The prime minister has defended his handling of the pandemic, saying rising COVID-19 case numbers and deaths were "always going to happen".
Scott Morrison acknowledged there had been 7853 deaths linked to COVID-19 in Australia, including 65 in the previous 24 hours.
"As the number of case numbers has risen, and that's what was always going to happen, as part of the national plan that we put together with the states and territories, the case numbers would rise," he told reporters in Geelong on Wednesday.
More than 6.45 million Australians have contracted the virus, with more than five million of them becoming infected this year alone, according to Medical Journal of Australia publication InSight.
Mr Morrison said when case numbers reach that level, deaths recorded as COVID-19 deaths don't necessarily mean they passed away because of the coronavirus disease.
The Australian Bureau of Statistics data released on Wednesday that of 5940 virus-related deaths recorded to 30 April, almost 90 per cent (5335 deaths) had COVID-19 as the underlying cause.
The number of deaths has ramped up this year with 3107 recorded, which is more than double last year's virus-related deaths (1322).
The ABS death toll was sourced from the civil registration system and is not directly comparable with data from the various state and territory health departments.
Almost 60,000 new cases of COVID-19 and 53 deaths were reported nationwide on Wednesday.
The prime minister said his position was shared by Chief Medical Officer Paul Kelly and other health authorities.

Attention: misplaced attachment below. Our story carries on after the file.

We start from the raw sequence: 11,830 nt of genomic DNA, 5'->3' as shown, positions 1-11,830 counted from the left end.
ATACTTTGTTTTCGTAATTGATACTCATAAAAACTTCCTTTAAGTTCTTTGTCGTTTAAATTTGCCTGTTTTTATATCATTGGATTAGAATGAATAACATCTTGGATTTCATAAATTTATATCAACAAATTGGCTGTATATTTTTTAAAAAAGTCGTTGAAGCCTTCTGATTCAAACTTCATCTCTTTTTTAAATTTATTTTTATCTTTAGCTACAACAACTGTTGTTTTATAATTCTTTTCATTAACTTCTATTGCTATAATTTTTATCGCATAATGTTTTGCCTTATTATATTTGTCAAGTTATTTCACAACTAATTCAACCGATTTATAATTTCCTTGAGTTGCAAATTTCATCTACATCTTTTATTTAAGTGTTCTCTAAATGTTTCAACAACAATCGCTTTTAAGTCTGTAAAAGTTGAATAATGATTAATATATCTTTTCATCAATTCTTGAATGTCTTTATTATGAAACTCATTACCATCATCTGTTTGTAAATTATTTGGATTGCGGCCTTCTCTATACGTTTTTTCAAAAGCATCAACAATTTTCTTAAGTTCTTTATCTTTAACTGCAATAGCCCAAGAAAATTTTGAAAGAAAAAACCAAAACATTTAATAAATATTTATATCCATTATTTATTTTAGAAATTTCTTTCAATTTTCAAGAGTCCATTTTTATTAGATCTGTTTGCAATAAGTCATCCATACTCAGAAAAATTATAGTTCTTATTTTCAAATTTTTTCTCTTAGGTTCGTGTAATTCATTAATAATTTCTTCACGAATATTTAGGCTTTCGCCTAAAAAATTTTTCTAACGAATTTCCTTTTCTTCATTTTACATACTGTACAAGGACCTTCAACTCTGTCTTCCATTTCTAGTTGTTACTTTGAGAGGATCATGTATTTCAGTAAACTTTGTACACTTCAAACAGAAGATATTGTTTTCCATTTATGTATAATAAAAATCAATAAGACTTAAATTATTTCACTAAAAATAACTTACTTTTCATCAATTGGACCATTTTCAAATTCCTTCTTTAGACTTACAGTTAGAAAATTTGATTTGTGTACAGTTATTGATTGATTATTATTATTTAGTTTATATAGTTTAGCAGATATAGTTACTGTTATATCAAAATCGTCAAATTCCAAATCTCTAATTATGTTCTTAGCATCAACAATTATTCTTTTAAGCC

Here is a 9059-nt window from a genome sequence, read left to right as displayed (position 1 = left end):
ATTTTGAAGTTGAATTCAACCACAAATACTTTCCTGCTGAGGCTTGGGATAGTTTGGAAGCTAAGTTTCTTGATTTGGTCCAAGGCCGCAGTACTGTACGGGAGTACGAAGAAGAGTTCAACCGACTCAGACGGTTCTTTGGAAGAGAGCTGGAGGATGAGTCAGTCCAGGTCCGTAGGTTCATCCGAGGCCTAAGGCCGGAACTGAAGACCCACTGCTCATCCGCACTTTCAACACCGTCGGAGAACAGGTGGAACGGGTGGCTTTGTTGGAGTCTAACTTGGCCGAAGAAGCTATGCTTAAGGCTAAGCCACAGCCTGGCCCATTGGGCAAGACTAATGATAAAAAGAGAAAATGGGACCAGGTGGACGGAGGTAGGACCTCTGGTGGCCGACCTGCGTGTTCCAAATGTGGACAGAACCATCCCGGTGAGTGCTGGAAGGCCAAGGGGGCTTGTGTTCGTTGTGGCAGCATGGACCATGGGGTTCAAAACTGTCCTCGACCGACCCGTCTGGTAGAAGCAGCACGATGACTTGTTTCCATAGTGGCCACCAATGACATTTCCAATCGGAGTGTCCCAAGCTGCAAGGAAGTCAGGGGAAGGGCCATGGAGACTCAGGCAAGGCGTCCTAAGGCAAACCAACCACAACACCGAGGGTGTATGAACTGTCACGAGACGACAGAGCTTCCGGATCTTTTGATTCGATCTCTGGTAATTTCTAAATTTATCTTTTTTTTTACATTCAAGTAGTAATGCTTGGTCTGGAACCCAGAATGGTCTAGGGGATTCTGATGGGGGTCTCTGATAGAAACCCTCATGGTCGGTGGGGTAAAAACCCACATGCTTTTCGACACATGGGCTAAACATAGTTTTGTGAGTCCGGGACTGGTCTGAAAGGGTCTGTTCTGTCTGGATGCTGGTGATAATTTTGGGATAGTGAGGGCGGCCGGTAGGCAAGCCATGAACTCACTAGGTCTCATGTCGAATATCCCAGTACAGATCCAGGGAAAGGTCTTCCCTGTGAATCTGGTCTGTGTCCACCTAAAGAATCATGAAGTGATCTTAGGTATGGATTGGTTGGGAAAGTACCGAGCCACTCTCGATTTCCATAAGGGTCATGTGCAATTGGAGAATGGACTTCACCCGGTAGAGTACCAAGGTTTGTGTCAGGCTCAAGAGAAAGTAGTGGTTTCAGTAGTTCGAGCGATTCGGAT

"We are living with COVID, and not going back to those daily press conferences of people talking about COVID every day, and putting the threat of shutdowns and lockdowns and interfering in people's lives again," he said.
"I will not drag Australia back to those times again."
He pointed out Australia has one of the world's highest vaccination rates.
"Australia has been one of the standout performers in managing COVID anywhere in the world," he said.
Victorian Education Minister James Merlino said on Wednesday the state government would assess whether it needed to continue supplying free rapid antigen tests to schools in term three.
He said the government would supply schools with free tests through to the end of term two, although the recommendation for surveillance testing of students twice a week would be lifted after May 27.
LATEST 24-HOUR COVID-19 DATA:
NSW: 12,297 cases, 14 deaths, 1395 in hospital with 59 in ICU
Victoria: 14,220 cases, 22 deaths, 510 in hospital, with 31 in ICU
Tasmania: 1179 cases, one death, 45 in hospital with one in ICU
ACT: 1098 cases, no deaths, 74 in hospital with four in ICU
QLD: 10,198 cases, seven deaths, 511 in hospital with 16 in ICU
WA: 16,253 cases, three deaths, 327 in hospital with 12 in ICU
SA: 4072 cases, six deaths, 247 in hospital with 10 in ICU
NT: 349 cases, no deaths, 25 in hospital with two in ICU.
Australian Associated Press
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